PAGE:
Google's latest open source release, Istio is getting a generally available 1.0 version - but what is Istio, what are the benefits and who is using it?
In short, Istio is an "open platform to connect, manage, and secure microservices".
Otherwise known as a 'service mesh', the aim is to unify traffic flow management, access policy enforcement and telemetry data aggregation across microservices into a shared management console, regardless of environment.
Originally launched in May 2017, version 1.0 becomes generally available on 1 August 2018 and was announced on stage during Google Next in San Francisco this week, where it was described as 'production ready'.
As containers have become the industry standard for cloud deployments they have brought a new element of complexity to developers who have to orchestrate and monitor a bunch of microservices across a disparate architecture. Istio is Google and the open source community's attempt to ease these burdens.
Urs Holzle, SVP technical infrastructure at Google Cloud said from the stage during Google Cloud Next that Istio was developed and released to address one of the fastest-growing costs in the enterprise: the complexity of administration across hybrid environments.
"Istio is another Google-developed open source project which extends Kubernetes into these higher level services," he said. "So you can discover, connect and monitor services holistically across multiple locations in one place" - without having to change code.
Google started working on what is now called Istio last year, along with IBM, Lyft, Pivotal, Cisco and Red Hat.
Istio can be deployed on Kubernetes and Nomad with Consul, with plans to support platforms like Cloud Foundry and Apache Mesos in the near future.
Holzle said that some Google Cloud Platform customers are already running Istio in production, including eBay and Auto Trader (more on that below).
Benefits of Istio
The benefits of Istio run from improved performance to greatly simplified administration and security, all with better telemetry data across microservices.
As Holzle said: "With the cloud services platform you can better control traffic with dynamic route configuration and it is easier to conduct A/B tests and release canaries."
It does this by decoupling traffic flow from infrastructure scaling, allowing developers more granular control over traffic and API calls.
Istio also gives a more comprehensive set of controls for failure recovery, from timeouts to limiting concurrent connections and circuit breakers.
In terms of policy enforcement Istio gives admins the option to enforce organisational policies across services, without changing a line of code.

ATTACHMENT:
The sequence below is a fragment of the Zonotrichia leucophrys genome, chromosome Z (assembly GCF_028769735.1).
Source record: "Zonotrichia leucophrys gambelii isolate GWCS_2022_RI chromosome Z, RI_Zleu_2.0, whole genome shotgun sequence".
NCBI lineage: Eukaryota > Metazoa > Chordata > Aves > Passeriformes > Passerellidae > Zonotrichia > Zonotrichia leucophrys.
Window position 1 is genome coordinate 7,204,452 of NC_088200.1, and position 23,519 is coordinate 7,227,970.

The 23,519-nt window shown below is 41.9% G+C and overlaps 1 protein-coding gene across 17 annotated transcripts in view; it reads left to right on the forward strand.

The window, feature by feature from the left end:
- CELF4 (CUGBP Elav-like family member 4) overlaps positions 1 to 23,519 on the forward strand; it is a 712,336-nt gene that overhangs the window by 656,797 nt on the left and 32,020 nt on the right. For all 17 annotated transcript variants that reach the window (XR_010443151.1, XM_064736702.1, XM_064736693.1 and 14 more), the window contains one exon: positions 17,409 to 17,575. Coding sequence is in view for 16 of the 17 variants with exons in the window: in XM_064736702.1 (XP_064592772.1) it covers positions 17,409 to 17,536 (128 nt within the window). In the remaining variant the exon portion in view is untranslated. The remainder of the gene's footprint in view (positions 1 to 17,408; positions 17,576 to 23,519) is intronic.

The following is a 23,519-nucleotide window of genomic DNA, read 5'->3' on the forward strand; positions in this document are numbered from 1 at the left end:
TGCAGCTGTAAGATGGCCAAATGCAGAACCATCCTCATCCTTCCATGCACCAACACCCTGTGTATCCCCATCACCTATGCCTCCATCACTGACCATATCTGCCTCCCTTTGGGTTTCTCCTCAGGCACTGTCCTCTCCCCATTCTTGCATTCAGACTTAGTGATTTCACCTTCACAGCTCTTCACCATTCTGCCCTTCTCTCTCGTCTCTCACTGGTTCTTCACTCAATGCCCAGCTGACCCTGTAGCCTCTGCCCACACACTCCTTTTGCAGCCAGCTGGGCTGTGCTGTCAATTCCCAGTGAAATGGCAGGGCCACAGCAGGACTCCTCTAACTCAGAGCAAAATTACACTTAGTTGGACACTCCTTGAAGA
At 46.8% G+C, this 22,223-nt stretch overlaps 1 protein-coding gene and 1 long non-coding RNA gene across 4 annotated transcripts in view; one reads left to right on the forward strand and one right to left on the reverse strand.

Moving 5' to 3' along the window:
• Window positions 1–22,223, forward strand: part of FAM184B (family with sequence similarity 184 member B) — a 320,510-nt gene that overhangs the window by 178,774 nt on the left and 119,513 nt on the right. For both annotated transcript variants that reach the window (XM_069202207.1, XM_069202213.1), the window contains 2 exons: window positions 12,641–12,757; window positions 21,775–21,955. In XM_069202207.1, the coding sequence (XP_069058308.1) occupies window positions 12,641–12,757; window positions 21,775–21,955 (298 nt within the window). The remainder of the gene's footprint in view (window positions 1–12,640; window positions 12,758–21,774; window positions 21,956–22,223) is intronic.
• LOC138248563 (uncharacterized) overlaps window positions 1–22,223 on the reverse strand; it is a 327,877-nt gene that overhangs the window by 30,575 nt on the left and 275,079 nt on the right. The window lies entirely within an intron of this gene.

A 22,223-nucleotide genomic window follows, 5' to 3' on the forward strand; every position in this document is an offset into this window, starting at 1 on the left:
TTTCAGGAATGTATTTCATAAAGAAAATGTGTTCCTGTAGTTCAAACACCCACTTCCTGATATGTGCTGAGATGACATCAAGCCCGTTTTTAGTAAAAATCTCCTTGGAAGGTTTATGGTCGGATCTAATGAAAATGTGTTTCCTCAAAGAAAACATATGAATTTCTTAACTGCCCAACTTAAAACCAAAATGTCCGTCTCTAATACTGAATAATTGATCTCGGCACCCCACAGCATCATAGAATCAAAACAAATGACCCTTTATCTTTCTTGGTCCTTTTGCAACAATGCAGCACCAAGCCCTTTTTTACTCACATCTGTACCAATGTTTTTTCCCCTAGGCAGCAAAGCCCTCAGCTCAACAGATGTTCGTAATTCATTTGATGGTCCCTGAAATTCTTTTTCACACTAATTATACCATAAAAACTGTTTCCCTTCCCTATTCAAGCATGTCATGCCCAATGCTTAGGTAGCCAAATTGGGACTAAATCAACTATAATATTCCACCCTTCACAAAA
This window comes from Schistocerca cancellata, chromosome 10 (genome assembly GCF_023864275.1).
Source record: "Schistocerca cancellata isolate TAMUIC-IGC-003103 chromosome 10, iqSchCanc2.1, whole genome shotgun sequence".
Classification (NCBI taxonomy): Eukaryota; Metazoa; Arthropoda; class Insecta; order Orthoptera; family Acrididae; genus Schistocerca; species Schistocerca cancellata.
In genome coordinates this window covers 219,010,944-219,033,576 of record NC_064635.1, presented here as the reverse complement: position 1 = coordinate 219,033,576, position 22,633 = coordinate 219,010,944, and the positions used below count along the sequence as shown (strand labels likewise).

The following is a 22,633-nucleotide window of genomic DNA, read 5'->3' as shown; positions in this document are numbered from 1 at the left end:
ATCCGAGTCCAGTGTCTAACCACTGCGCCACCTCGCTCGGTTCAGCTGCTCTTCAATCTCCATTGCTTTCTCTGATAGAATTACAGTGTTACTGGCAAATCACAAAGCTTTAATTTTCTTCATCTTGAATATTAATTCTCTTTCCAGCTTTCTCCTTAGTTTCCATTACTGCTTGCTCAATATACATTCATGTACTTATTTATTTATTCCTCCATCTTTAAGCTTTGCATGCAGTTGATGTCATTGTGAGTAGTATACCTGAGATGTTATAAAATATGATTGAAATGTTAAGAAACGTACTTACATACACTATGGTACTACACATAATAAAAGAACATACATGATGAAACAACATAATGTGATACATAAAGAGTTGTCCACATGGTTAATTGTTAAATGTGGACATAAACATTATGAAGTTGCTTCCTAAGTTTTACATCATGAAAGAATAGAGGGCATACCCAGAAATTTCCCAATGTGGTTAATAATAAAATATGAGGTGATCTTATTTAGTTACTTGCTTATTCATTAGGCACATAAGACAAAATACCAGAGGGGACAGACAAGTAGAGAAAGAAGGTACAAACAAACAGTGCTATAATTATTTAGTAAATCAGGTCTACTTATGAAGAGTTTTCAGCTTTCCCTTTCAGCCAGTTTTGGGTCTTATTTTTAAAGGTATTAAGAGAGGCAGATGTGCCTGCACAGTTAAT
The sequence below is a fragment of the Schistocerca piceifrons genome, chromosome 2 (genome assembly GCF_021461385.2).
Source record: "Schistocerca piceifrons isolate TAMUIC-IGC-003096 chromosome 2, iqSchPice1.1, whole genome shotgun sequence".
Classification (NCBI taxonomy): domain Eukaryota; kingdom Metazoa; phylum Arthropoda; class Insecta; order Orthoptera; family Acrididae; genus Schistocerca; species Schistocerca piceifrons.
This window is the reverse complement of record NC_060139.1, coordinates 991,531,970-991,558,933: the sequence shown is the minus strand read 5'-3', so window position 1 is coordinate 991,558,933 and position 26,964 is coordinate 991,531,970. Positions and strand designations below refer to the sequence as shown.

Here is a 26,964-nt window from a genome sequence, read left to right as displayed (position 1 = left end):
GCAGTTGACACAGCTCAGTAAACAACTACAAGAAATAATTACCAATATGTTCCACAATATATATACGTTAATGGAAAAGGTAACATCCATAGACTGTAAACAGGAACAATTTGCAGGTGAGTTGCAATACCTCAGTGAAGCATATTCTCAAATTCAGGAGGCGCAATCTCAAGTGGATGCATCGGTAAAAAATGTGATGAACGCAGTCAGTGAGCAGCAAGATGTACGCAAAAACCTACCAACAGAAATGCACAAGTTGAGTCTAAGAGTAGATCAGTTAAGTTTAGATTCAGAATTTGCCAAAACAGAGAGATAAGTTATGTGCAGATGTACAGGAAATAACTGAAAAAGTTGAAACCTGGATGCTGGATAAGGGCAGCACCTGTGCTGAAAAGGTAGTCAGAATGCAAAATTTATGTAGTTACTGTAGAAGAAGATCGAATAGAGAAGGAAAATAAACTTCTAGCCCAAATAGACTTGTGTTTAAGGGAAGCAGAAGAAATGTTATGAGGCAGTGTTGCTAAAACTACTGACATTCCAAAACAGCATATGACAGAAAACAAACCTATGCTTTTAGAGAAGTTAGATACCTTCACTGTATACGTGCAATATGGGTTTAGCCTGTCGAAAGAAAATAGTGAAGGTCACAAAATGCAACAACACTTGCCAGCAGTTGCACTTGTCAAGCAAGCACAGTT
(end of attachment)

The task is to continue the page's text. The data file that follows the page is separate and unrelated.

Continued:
Istio also aggregates telemetry data from across all micrsoservices, regardless of where they run.
In terms of simplifying configuration and monitoring of services, Holzle said: "By having Istio and Kubernetes you manage not just the implementation and deployment of a service but you manage the service itself as it is running.
"Today for some people a cloud strategy is just a combination of lift and shift of existing workloads and writing new cloud application code for new applications. That approach misses so many benefits of the cloud.
"Using Istio in contrast you get a common platform to train your people against with a common service and security model for lower operational complexity and faster innovation."
Case study: Auto Trader
One early access customer of Istio is the UK-based car classifieds site Auto Trader, which is in the middle of a public cloud migration, going from virtual machines to Kubernetes in the process.
"The level of control and visibility that Istio provides has enabled us to significantly de-risk this ambitious work, and in several cases has actually helped surface issues we were previously unaware of," Karl Stoney, delivery infrastructure lead at Auto Trader told Computerworld UK via email.
Auto Trader is a big proponent of open source, with many of its engineers contributing back to the community regularly. It is through this community that the organisation became aware of Istio.
More specifically Istio has helped Auto Trader engineers get greater insight into their deployed applications.
"The service level metrics (percentile response times, body sizes, success rates etc) help them to diagnose issues before they become customer impacting," Stoney said.
"They gain access to 'flick of a switch' features, such as retrying of problem request, intelligent routing of traffic allowing them to test out new versions of their application with just a subset of users. These were features that previously they'd have to have written, built and deployed themselves."
And why did Auto Trader opt for Istio for its service mesh?
"Our primary reason for using Istio was because of our experiences working with Google both as a vendor (GKE/GCP) but also their contributions in the open source space (Kubernetes) gave us a sense of security and support that we didn't feel we would could anywhere else," Stoney said.
"As a result we've been working with the Istio team since version 0.3, it's that working relationship that has made its implementation a success for us."